A guessing game for housing policy
Where do we go from here? Today CIH policy officer Alex Gibson scans the horizon to see what we’ll need to do once COVID 19 is finally beaten.
One thing is for certain: at some point we will be out of lockdown. How we navigate our way through the complexities of emerging from these unprecedented measures, however, is an uncertainty that is flaring up concerns for everyone.
Exiting from such special measures is going to be a headache politically, economically, and socially. We’ve seen massive changes to welfare policy, such as the increase in Universal Credit payments, and there is now a number of schemes intended to support people in the private rented sector, including halting evictions for three months and raising the Local Housing Allowance rate. Then we must consider the colossal furloughing scheme, loans and deferrals of VAT payments (among a raft of other costs). The Office for Budget Responsibility has warned that unemployment could rise by two million, while the UK could be left with the biggest deficit as a proportion of GDP since the Second World War.
As part of the response to COVID-19, the Government has launched the ‘Everyone In’ scheme, whereby local authorities are required to house rough sleepers in hotels or emergency accommodation. It’s also announced £3.2 million in funding for local authorities to protect those who are homeless. Concerns have been raised about the short-term implications of these plans, but now we are really beginning to consider the long-term impact of these strategies when social distancing measures are reduced and lockdown is lessened; what about people in the PRS who may build up rent arrears over the coming months and still face eviction when the three month ban expires? Do we have a plan to continue with ‘Everyone In’ to ensure that nobody should have to return to the streets?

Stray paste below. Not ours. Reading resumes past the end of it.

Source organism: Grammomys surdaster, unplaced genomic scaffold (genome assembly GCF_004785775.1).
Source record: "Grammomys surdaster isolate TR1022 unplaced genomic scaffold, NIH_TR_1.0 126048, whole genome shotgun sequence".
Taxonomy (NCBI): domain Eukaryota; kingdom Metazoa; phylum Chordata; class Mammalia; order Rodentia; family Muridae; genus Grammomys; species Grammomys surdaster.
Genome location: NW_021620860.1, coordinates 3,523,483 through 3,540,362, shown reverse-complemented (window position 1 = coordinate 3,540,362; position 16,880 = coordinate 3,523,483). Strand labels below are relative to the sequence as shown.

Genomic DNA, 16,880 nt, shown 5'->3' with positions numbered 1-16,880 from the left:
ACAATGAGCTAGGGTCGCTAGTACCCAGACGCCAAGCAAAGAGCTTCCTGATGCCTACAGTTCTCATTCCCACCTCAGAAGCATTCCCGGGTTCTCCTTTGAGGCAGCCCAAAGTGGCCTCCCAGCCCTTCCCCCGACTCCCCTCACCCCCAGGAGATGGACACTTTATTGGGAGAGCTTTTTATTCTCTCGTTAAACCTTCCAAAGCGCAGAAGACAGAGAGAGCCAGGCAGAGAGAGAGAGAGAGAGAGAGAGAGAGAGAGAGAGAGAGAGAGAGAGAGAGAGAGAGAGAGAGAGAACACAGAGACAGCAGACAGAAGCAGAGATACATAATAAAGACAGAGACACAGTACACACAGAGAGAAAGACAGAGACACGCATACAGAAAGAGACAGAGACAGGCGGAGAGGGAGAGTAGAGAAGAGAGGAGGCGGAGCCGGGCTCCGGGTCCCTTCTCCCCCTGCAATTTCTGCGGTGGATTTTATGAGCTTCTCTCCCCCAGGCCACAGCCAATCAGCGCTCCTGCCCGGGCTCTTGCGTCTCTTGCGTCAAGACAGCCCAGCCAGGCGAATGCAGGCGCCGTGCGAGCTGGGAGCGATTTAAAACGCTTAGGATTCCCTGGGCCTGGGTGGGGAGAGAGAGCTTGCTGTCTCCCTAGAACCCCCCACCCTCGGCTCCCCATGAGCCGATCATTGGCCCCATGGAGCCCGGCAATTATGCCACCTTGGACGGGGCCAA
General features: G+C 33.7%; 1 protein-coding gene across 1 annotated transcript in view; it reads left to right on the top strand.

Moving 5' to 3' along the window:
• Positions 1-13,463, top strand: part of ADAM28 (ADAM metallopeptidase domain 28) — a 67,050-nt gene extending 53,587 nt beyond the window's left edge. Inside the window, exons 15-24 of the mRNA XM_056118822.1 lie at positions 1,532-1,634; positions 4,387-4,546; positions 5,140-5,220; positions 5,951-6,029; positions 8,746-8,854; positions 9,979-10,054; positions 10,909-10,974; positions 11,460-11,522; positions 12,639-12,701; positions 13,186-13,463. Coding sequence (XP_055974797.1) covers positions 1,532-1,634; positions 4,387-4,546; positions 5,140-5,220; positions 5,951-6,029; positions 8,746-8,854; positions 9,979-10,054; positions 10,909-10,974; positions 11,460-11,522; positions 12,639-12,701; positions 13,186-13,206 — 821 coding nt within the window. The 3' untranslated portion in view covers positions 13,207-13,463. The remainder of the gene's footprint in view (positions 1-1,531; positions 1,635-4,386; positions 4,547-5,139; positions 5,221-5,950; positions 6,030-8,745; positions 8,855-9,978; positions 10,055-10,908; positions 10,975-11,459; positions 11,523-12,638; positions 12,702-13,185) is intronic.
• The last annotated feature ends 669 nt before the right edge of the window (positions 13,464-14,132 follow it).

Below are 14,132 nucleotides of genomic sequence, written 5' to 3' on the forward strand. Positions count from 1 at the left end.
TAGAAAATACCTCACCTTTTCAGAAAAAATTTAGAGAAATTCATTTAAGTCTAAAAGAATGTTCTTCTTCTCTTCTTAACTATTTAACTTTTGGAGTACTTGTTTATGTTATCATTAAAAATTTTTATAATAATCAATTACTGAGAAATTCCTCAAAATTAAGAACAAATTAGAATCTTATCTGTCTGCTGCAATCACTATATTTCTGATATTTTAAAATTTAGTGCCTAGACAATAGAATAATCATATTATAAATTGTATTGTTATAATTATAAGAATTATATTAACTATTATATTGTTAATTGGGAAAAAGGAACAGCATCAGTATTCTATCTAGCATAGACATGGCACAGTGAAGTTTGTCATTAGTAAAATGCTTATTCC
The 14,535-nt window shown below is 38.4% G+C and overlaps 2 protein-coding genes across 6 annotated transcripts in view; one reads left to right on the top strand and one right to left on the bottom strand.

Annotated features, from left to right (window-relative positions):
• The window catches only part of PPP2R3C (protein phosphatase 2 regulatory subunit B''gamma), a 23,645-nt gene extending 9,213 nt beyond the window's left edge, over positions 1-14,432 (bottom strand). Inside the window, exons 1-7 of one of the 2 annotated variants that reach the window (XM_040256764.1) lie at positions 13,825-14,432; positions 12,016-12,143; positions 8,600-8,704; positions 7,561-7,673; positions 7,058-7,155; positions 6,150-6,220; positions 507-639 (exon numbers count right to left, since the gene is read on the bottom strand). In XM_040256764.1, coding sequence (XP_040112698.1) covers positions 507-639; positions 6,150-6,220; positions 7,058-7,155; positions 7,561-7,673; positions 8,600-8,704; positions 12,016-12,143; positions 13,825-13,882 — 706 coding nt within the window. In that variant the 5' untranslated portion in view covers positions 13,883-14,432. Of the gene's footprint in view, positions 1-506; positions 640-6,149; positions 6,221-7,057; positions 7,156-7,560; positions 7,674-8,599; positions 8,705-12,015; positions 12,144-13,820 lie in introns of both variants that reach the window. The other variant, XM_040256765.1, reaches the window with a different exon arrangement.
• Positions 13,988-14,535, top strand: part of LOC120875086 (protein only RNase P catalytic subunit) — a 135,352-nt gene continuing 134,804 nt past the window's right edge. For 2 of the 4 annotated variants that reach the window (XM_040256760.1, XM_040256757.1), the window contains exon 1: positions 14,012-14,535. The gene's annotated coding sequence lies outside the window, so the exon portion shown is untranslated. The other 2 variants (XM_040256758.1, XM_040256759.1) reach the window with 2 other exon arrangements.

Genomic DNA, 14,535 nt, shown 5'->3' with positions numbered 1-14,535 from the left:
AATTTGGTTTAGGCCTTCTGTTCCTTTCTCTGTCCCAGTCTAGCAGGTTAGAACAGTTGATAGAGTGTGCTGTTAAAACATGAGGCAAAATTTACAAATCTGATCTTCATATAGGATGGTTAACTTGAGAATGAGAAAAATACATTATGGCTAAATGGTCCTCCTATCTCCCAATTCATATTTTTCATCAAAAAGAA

An inquiry has now been launched and will examine how effective the Government support has been in supporting individuals in the private rented sector or who are homeless. It will also look at what long term strategies will need to be put in place to support both groups in the long-term, once current measures expire.
Suddenly reversing all of these changes on the day it is decided we no longer need to be staying at home to stay safe would be nothing short of calamitous, not just for the economy but for the wellbeing and lives of those that these policies directly impact – which is a fair few. Crucial decisions are going to have to be made as to whether, and how, to extend or make permanent these changes; how to ease them, or implement them further, over time; and what other support is needed. When we truly reflect on the changes to welfare over these past few weeks, Government simply cannot expect us to flip a switch and return to what once was.
For housing and welfare policy, exiting the current situation is going to be complicated, and it’s going to be complex. We are all playing a guessing game as to what the Government plans to do when weaving the country out of lockdown, and the reluctance of ministers to respond to growing calls for their thinking on any potential strategies to be published remains the same. Taking a deep breath and planning accordingly for an increase in workload as a result of further changes is all that we can do for now.
CIH will be responding to the HCLG committee inquiry into the impact of COVID-19 on homelessness and the private rented sector.